And since it is spring and we are talking of ideas and creations from all over the world, here is a very simple yet fabulous idea I got from Design, Wine & Dine. It is a peanut sesame dressing you can use on salads or any other kind of vegetable and it is delicious. I think I would like it on just about anything, even my bare fingers.

Friday, April 15, 2011

Paste di Mandorla for zio Filippo

I probably shouldn't call these paste di mandorle because technically they aren't.

But let me start from the beginning.

On Wednesday zio Filippo (F's uncle) passed away. It was in the air, I woke up feeling a little melanchonic. I just didn't have it in me to write anything funny or cutesy. But you know that already if you read my last post. Then, in the evening, we got the sad news from Sicily.

Zio Filippo was no longer a young man and in the past year the C word had entered his life. Despite this, his death took us by surprise. It is not that long ago that I remember him working his piece of land, telling us about the many fruits his plants were bearing, the plants he tended to with great love and care. He loved food and cooking and often sent us things he had picked, prepared with his own hands or delicacies he had discovered in the surrounding area. He loved to read, he loved theater and music. I have fond memories of him singing a beautiful aria one evening shortly after our wedding. That night food was plenty, wine was flowing in copious amounts and by the end of the evening both my relatives and F's had taken turns singing and reciting poems and not an eye was dry. It was beautiful, a memory I will always cherish.

But the thing zio Filippo loved above all, after his family of course, was his island, so ruggedly beautiful, so rich in history and art, so misunderstood and plagued by the corruption of few.

My in-laws were already on their way to Sicily when the news came and attended the funeral yesterday for all of us. F lit a candle in church and I left the office a little early to make these sweets for him. While his grandson, the one named after him and who is following in his footsteps pursuing a military career, was reading a letter about him to a crowd in Trapani and F was lighting the wick, I was mixing the ingredients, the essence of Sicily. Whilst grinding the almonds I started thinking of the beauty of the blooming trees, while I was zesting the lemon I thought of the island's clear waters, the crisp blue sky, the winds from Africa. I thought of zio Filippo, his bushy eyebrows, his family, the many children and grandchildren he left behind. I thought that he had done good, that he had had a full rich life, no regrets. I thought of his wife, zia Lina, of the first time I saw her making paste di mandorle in my mother in law's kitchen and of how hard it must be for her. They were married for more than half a century.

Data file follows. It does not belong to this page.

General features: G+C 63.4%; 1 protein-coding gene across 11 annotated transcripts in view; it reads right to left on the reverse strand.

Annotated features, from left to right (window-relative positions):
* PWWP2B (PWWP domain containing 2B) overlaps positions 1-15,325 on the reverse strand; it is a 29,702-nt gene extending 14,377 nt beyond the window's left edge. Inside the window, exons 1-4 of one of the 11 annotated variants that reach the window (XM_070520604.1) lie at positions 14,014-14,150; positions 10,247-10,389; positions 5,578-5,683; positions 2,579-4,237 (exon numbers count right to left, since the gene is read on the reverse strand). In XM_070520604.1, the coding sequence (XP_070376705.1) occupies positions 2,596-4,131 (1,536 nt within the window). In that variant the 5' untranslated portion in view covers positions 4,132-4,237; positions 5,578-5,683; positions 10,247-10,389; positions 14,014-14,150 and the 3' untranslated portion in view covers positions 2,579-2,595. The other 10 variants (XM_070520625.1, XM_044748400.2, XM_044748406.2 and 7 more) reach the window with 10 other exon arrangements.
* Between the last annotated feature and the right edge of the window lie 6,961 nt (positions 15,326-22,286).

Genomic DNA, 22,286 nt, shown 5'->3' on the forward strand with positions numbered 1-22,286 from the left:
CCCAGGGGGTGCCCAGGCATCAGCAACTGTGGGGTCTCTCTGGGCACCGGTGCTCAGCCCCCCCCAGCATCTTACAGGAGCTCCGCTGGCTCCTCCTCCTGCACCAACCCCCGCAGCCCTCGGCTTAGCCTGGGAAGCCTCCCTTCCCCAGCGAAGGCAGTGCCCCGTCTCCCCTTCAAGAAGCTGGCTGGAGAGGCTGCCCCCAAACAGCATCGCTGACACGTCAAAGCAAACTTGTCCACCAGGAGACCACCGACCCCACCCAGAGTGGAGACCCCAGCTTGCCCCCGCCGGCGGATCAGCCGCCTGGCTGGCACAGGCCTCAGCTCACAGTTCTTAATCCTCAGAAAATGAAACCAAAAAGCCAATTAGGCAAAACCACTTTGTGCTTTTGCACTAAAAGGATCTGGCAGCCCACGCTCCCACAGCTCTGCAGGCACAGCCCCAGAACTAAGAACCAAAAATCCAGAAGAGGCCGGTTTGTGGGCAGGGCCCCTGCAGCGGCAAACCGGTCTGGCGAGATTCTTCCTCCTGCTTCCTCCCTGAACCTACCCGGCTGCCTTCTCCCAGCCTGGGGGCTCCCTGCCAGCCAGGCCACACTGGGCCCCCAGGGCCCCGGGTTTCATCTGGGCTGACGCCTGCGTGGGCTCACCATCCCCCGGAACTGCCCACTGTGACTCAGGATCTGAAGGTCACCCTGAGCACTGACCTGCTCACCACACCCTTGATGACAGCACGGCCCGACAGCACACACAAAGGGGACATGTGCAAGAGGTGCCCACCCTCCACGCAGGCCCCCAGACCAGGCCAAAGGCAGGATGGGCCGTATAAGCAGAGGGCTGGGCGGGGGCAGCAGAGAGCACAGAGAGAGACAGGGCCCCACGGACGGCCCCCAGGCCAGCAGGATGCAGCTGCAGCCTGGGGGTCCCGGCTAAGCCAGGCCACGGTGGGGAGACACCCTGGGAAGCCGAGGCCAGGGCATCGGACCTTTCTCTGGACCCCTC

I was so lost in my thoughts that I realized too late that I had skipped an important step. I forgot to beat the egg whites. I just mixed them in! I baked the cookies anyway, determined to make these in Filippo's memory and honor. I'm glad I did, because they turned out delicious anyway. They were chewy and full of flavor. Perhaps they didn't rise as much and they were chewy and soft instead of being slighty cakeu and moist, but every bite was still a bite of Sicily.

Per te, zio Filippo.

I got the recipe from Manu's Menu.
This is a vegetarian recipe, it uses up those left over egg whites in your freezer, it has just four ingredients and it is gluten free. What are you waiting for?

Wednesday, April 13, 2011

Mediterranean stuffed green peppers & amazing women

I have to admit I am a little uninspired these days when it comes to cooking and writing. I am sort of missing the umph, I am distracted. There are things on my mind.

It is hard to write about the superficial, the mundane when my very close friend was readmitted to the hospital on Monday for his second bone marrow transplant. His wife, also a dear friend, is a blogger. She has the gift of expressing the ups and downs of battling leukemia as the mother of two young children with such simplicity, honesty and irony that she leaves me at a loss for words.